Oil dropped from the highest level in almost four months on concern that debt-ceiling talks will harm the U.S. economy and as a gauge of New York-area manufacturing contracted for a sixth straight month.
Futures in New York declined 0.9 percent after President Barack Obama said yesterday he won’t bargain with Republicans over raising the government’s debt limit and called for separate discussions on spending cuts. The Federal Reserve Bank of New York’s general economic index fell to minus 7.8 this month from a revised minus 7.3 in December.
“Concerns about a possible U.S. default are starting to be felt,” said John Kilduff, a partner at Again Capital LLC, a New York-based hedge fund that focuses on energy. “This is going to roil all the markets.”
Crude oil for February delivery decreased 86 cents to $93.28 a barrel on the New York Mercantile Exchange, the lowest settlement since Jan. 9. Trading volume was 18 percent above the 100-day average. The contract increased to $94.14 yesterday, the highest settlement since Sept. 18. Prices are down 5.5 percent from a year earlier.
Futures were little changed after the American Petroleum Institute said U.S. oil inventories grew 46,000 barrels a day last week to 360.9 million. Crude was down 77 cents at $93.37 a barrel at 4:57 p.m. in electronic trading.
Brent for February settlement dropped $1.58, or 1.4 percent, to end the session at $110.30 a barrel on the London- based ICE Futures Europe exchange. February futures expire tomorrow. The more-active March contract fell $1.32, or 1.2 percent, to $109.63. Volume was 29 percent above the 100-day average.
The front-month European benchmark contract was at a premium of $17.02 to West Texas Intermediate oil traded in New York, the narrowest spread based on settlement prices since Sept. 19.
The spread has shrunk since Enterprise Products Partners LP (EPD) and Enbridge Inc. (ENB) resumed service of the Seaway pipeline running from Cushing to the Gulf Coast on Jan. 11 at a capacity of 400,000 barrels a day, up from 150,000 barrels. The link provides an outlet for record supplies in the central U.S.
The Treasury Department has been using emergency measures since the end of December to prevent a breach of the $16.4 trillion debt limit. In a letter yesterday to House Speaker John Boehner, Treasury Secretary Timothy Geithner said the department expects to exhaust those measures “between mid-February and early March.”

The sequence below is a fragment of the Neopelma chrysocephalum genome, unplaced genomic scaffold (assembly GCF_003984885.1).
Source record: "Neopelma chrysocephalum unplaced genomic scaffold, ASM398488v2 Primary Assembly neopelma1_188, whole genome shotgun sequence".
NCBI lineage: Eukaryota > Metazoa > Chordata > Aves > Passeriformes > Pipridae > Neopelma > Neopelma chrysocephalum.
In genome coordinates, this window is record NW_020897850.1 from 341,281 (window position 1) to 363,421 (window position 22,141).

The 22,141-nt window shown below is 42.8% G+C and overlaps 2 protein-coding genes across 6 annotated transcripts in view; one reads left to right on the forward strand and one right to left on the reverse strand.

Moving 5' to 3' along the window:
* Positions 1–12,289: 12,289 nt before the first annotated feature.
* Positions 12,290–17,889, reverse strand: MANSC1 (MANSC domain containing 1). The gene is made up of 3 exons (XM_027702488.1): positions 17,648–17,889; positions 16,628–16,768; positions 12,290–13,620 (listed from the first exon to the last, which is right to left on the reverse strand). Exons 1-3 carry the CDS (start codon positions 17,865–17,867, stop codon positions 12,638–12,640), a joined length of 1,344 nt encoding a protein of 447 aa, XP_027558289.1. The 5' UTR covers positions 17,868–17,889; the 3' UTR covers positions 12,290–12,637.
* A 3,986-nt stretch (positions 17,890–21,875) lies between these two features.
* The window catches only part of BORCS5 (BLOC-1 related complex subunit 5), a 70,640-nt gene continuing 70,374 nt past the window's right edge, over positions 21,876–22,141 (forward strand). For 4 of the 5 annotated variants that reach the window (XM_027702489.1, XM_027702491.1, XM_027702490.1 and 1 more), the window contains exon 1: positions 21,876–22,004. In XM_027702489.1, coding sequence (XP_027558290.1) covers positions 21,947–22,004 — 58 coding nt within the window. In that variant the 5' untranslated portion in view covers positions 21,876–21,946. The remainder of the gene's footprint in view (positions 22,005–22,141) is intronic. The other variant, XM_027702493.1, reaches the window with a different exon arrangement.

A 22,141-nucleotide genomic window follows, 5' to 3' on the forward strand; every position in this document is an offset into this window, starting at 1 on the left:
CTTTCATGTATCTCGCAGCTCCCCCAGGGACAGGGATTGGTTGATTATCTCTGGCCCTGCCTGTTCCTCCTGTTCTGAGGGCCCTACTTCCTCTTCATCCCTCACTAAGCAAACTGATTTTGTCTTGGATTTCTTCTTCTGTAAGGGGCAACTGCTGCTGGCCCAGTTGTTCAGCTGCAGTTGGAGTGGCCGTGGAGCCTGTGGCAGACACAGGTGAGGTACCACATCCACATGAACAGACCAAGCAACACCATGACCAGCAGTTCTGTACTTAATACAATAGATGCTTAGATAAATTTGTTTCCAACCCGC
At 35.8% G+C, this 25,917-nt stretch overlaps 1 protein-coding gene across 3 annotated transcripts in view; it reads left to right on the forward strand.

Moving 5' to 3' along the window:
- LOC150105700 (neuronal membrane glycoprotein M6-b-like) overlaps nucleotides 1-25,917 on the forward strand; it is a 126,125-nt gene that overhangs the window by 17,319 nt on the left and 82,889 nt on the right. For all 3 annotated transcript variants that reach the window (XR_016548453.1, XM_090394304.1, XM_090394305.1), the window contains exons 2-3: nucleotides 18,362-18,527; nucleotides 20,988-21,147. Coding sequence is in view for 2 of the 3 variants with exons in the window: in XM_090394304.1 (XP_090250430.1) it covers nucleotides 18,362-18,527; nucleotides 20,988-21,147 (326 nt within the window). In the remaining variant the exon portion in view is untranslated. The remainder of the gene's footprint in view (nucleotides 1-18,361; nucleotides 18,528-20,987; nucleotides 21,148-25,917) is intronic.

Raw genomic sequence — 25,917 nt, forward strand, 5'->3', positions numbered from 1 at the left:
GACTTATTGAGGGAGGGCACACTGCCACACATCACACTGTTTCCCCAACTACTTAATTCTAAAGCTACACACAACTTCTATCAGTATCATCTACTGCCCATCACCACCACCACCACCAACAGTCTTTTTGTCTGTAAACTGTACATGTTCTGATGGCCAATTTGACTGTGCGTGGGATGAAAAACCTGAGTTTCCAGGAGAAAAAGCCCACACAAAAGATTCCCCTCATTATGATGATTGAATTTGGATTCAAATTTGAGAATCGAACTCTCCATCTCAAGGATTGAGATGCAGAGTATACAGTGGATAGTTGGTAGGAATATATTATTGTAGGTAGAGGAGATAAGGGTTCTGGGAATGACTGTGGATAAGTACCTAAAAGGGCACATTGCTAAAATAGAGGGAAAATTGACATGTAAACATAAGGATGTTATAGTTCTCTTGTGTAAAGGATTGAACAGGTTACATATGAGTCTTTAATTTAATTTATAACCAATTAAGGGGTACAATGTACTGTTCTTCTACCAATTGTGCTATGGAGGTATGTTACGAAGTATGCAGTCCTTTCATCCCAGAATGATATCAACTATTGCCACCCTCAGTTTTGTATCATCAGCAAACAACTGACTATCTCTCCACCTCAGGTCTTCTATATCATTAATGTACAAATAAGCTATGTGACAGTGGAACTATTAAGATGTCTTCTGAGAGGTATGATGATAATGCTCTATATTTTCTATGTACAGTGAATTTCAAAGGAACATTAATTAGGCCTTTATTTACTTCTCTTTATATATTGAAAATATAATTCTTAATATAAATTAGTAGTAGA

The debt ceiling has been lifted 79 times since its creation in 1917, 49 of those times during Republican administrations.
Standard & Poor’s lowered the U.S. credit rating in August 2011 after the most recent showdown over the threshold. Oil prices tumbled 7.2 percent the month of the downgrade and an additional 11 percent in September 2011.
“Some fears about the debt ceiling are coming into the market,” said Bill O’Grady, chief market strategist at Confluence Investment Management in St. Louis, which oversees $1.4 billion. “The debt ceiling was ignored for a while on expectations that they would muddle through, but there’s a chance they won’t. All risk assets are reacting.”
The dollar increased as much as 0.9 percent against the euro. A stronger U.S. currency curbs the appeal of dollar- denominated commodities as an investment.
The New York Fed’s Empire State Manufacturing Index was projected to show a reading of zero, which signals no change in conditions, according to the median of 54 economist responses in a Bloomberg survey. Readings lower than zero signal contraction in New York, northern New Jersey and southern Connecticut.
Retail sales increased 0.5 percent in December, Commerce Department figures showed. The median forecast of 83 economists surveyed by Bloomberg called for a 0.2 percent rise.
Germany’s economy, Europe’s largest, probably shrank in the final quarter of 2012. Gross domestic product may have dropped as much as 0.5 percent from the third quarter, the Federal Statistics Office in Wiesbaden said today in a preliminary estimate. It said growth slowed to 0.7 percent in 2012 from 3 percent in 2011.
U.S. crude oil inventories probably increased a second week after production climbed to the highest level in almost 20 years, a Bloomberg survey showed. Stockpiles rose by 2.2 million barrels in the seven days ended Jan. 11, according to the median of 11 analyst estimates before an Energy Information Administration report tomorrow.
Production advanced 17,000 barrels a day to 7 million in the week ended Jan. 4, the most since March 1993, the EIA, the Energy Department’s statistical arm, said last week.
Gasoline supplies rose 2.7 million barrels, according to the survey. An advance of that size would leave stockpiles at 235.8 million barrels, the highest level since February 2011. Inventories of distillate fuel, a category that includes heating oil and diesel, probably rose 1.5 million barrels.
Electronic trading volume on the Nymex was 538,005 contracts as of 4:58 p.m. Volume totaled 580,792 contracts yesterday, 21 percent above the three-month average. Open interest was 1.5 million, the most since Dec. 17.
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